January 11, 2016
In a multi-media ad campaign, Chobani touts a product that contains no artificial sweeteners or preservatives: Chobani Simply 100 Greek Yogurt. According to Chobani, a competing product made by Dannon contains sucralose, an artificial sweetener with added chlorine.
Chobani’s sucralose assertions didn’t sit well with Dannon. On Jan. 7, 2016, one day after Chobani launched its ad campaign, Dannon’s lawyer sent a letter to Chobani, accusing the company of false and misleading statements in violation of the federal Lanhman Act and/or New York state law.
Chobani responded to Dannon by filing a lawsuit in the U.S. District Court for the Northern District of New York. Chobani sought a declaration that none of its advertising claims are false or misleading.
“This campaign is fundamentally about choice—the choice between natural ingredients versus artificial ingredients," said Chobani’s Peter McGuinness, chief marketing and brand officer, in a press release. “We’re empowering consumers with facts and information to help them make more informed decisions when they’re buying food for themselves and their family. We know people are concerned about artificial sweeteners in their food, and this campaign is about giving them truthful and accurate information."
Michael Neuwirth, a Dannon spokesman, said Chobani’s campaign is deceptive and misleading.
“Like many reduced-calorie foods, Light & Fit Greek nonfat yogurt contains sucralose, an FDA-approved ingredient that has been safely and widely used as a sweetener in foods for more than 15 years," Neuwirth said in an email to Natural Products INSIDER. “The truth is, we carefully craft our recipes to make our products not only delicious, but nutritious too."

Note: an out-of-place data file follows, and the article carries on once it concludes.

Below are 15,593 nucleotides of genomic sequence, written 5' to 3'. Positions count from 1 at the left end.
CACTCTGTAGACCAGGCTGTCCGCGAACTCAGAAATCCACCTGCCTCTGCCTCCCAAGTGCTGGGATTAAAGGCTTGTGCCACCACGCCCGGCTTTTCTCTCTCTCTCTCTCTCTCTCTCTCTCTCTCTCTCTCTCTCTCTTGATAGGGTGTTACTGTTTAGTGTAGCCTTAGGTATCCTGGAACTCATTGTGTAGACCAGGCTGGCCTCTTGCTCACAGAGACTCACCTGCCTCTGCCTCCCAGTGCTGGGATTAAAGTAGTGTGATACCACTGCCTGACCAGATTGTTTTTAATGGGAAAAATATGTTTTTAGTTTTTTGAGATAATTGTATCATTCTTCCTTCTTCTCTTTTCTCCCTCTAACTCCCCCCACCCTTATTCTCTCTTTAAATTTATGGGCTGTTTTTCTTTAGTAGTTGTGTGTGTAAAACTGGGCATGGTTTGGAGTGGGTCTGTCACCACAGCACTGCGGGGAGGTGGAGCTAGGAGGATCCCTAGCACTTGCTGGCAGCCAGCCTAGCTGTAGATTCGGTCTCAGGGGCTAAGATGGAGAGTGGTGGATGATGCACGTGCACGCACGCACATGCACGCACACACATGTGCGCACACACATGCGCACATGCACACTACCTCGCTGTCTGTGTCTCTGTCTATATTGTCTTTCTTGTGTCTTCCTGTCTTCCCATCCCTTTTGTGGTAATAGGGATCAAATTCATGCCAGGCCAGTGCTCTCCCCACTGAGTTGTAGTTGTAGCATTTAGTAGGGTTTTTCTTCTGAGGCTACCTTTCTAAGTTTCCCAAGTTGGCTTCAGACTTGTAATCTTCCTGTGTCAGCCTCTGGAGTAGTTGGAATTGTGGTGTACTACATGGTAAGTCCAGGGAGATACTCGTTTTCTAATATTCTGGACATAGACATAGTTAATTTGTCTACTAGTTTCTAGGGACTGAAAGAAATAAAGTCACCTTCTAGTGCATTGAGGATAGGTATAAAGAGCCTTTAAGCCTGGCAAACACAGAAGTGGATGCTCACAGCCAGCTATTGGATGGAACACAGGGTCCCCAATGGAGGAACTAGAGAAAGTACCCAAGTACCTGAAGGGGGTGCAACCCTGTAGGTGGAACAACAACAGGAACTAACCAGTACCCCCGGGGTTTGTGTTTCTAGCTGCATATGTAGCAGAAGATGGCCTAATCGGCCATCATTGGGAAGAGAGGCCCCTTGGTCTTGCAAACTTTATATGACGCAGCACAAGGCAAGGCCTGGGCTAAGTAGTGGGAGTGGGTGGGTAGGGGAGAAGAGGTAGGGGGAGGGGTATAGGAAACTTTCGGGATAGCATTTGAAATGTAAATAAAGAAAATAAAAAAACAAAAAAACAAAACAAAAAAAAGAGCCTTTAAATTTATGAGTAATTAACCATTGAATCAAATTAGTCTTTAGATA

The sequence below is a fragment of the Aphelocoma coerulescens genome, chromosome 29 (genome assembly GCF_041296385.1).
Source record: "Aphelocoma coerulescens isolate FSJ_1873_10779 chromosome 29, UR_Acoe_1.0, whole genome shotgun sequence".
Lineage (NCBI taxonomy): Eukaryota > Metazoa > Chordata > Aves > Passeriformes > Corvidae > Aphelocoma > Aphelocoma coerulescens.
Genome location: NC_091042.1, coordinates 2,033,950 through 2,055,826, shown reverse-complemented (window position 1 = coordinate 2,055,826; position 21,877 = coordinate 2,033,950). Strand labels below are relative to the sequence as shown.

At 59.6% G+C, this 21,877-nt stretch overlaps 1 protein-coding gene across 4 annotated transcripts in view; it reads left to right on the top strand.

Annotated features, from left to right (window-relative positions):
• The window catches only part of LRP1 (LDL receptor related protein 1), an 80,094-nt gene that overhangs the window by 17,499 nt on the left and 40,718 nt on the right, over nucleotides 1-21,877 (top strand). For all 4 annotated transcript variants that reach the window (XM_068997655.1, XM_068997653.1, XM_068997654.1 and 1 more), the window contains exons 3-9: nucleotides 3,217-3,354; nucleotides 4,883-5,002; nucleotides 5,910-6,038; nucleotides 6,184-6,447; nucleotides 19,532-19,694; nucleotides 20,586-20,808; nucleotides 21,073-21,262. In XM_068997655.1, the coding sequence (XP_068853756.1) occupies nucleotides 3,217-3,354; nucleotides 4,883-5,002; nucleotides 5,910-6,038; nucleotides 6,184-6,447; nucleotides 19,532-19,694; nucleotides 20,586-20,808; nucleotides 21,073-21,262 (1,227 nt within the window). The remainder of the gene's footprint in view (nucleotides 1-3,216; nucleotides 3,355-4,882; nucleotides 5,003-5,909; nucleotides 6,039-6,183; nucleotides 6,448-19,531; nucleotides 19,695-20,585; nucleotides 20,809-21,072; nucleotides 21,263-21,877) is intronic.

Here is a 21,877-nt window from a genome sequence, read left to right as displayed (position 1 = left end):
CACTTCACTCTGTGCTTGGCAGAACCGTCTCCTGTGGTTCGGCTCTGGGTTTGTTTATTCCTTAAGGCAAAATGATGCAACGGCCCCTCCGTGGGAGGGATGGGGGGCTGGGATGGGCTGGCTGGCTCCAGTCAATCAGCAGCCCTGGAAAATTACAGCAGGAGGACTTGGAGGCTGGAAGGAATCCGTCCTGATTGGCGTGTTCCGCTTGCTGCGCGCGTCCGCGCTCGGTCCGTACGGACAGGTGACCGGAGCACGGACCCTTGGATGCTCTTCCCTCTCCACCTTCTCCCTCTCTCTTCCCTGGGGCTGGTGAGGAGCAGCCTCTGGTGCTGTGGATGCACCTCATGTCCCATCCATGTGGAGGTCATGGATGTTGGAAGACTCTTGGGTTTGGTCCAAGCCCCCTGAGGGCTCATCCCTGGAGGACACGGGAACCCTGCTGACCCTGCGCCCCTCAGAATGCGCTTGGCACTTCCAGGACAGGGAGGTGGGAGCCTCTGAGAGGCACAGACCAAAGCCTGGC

“Dannon is a beloved American brand and as a company we have always prioritized the health and safety of our consumers, and to suggest anything to the contrary is false and damaging," he added. “We intend to pursue all available avenues to address Chobani’s misleading and deceptive marketing."
This isn’t the first time Chobani and Dannon have squabbled. Last summer, Dannon accused Chobani of false and misleading claims related to Chobani’s statements that its yogurt contains substantially less sugar than regular yogurt.
Chobani said it had discussions with Dannon in the fall of 2015 in order to resolve the dispute and subsequently amended language on its packaging and website to specify the source of its information regarding the amount of sugar in regular yogurt: the USDA Nutrient Database. But as recently as Dec. 16, 2015, Dannon continued to assert that Chobani’s claims are false and misleading, according to Chobani.
In the Jan. 8 lawsuit, Chobani sought a declaration that its sugar comparison claims and its Simply 100 Greek Yogurt campaign are not false, misleading, disparaging or deceptive under the Lanham Act or New York state law.
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